For the second term, this module now focuses on 3D rendering in OpenGL and 3D modelling with Autodesk 3DS Max. Things have continued to go well this term, and 3D modelling is actually more fun than I imagined! It has been useful for my group project in another module as well! The programming side is obviously interesting, but we are still in the opening weeks and have not done a lot of programming for OpenGL 3D yet.
Tool Development for Computer Games
Whilst I don’t have anything against Python, the module is a lot more interesting for me this term now that we are starting to do C# GUI programming with XAML. Whilst I have done a few WinForms projects before, WPF is something I have never touched before! The coursework looks like a nice challenge too, which is to build a game level designer for a tile-based game. We are given the game and its source code and have to build the designer based on the code ourselves!
Data Structures & Algorithms With Object Oriented Programming This module recently had a coursework due on the 12th, which was the process scheduler assignment I talked about in a post back around late-December. Basically, we were given a public API to conform to and told to fill in the blanks in C++. My scheduler ended up being a multi-level queue with a custom algorithm that creates a cycle to prevent blocking (the act of higher priority items stopping lower priority items from being processed completely). The scheduler creates a cycle in which each level of priority (from 1 to 10) gets a certain amount of attention. Higher priorities get more attention than lower ones in the cycle, but the lowers still gets *some* attention rather than none.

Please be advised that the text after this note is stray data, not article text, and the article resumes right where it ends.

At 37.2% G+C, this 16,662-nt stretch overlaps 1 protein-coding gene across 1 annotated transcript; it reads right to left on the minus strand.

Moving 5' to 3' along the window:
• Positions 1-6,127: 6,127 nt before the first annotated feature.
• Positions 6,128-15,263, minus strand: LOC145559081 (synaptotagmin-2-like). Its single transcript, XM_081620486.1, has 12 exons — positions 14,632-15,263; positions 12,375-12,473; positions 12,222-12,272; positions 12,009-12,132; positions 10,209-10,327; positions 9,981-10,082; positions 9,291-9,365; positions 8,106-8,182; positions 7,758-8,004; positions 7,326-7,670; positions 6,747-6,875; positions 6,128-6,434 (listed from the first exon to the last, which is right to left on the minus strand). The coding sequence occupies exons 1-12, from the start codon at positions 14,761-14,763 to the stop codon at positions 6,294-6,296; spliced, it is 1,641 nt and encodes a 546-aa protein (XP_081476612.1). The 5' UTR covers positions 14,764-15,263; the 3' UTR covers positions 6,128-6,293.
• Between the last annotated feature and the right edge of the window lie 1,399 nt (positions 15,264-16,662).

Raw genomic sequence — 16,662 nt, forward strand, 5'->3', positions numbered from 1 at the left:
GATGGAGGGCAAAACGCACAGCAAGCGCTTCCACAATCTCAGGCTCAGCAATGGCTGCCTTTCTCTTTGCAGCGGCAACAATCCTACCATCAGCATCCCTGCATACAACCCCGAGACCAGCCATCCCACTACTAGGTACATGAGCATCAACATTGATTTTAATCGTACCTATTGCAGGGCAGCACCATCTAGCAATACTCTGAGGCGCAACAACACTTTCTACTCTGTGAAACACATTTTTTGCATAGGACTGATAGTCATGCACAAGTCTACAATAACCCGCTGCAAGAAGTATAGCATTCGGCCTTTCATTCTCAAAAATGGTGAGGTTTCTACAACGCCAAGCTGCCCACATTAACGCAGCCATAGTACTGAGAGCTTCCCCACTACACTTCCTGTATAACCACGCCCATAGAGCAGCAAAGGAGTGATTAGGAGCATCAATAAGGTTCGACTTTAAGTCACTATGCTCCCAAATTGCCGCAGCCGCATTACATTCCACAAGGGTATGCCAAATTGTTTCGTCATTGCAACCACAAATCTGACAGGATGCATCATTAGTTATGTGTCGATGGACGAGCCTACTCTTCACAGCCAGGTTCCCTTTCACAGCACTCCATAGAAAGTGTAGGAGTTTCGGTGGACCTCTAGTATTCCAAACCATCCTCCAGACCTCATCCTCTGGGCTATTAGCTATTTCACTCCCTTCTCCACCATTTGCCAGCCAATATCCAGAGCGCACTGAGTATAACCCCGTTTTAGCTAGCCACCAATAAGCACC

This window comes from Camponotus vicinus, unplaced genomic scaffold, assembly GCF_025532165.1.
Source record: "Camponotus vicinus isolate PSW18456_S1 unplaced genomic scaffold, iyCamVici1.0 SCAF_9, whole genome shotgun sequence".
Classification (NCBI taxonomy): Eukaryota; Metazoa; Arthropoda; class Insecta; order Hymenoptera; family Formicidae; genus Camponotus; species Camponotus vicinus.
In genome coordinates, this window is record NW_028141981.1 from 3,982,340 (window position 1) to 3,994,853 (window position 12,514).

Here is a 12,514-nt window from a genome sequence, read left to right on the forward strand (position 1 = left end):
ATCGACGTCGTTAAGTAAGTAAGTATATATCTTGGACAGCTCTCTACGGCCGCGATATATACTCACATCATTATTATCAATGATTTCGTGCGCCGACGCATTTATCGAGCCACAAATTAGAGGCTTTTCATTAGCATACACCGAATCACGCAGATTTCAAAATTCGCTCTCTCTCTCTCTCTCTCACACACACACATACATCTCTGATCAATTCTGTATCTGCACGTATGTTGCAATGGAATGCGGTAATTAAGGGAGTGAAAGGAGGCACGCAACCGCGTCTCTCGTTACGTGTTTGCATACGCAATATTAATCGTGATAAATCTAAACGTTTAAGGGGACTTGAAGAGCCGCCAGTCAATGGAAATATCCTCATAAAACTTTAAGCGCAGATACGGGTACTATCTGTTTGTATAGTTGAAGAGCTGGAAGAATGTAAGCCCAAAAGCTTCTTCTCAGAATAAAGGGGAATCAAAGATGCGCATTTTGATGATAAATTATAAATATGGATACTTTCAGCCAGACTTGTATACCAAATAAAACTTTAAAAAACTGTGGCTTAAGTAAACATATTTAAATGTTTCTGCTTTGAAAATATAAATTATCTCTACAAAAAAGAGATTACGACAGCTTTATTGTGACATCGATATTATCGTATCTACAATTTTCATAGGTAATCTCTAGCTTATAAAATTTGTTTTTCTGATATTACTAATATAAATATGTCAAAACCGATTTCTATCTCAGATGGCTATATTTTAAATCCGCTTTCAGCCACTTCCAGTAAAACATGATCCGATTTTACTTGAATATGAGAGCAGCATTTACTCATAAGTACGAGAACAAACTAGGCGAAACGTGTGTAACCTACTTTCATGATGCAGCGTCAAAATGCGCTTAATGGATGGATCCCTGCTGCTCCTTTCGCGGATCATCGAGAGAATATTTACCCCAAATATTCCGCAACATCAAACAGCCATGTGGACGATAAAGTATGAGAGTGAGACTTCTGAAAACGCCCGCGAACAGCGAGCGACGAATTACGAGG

Other than the coursework, this term has also taken up a slightly different theme. We are now covering different design and strategy patterns to OO programming. Whilst they certainly require a bit more thought to understand, one of the two we have learnt so far has already came in handy with my web work! The observer pattern, which states the relationship between a subject (essentially some hub) and its observers (dependencies like clients), is basically the same principle of the way I’m developing this small social network in PHP for my portfolio.
Professionalism: “Project FallingStar” Once again, the largest and most impressive thing I am involved with at University. My team has made significant progress and whilst we are far from having a complete game, the game is looking rather beautiful already! Besides defacto leadership and physics programming, I have also undertaken tasks for 3D modelling and special effects for the game. Like the last time I wrote about this, I have some little peaks for you: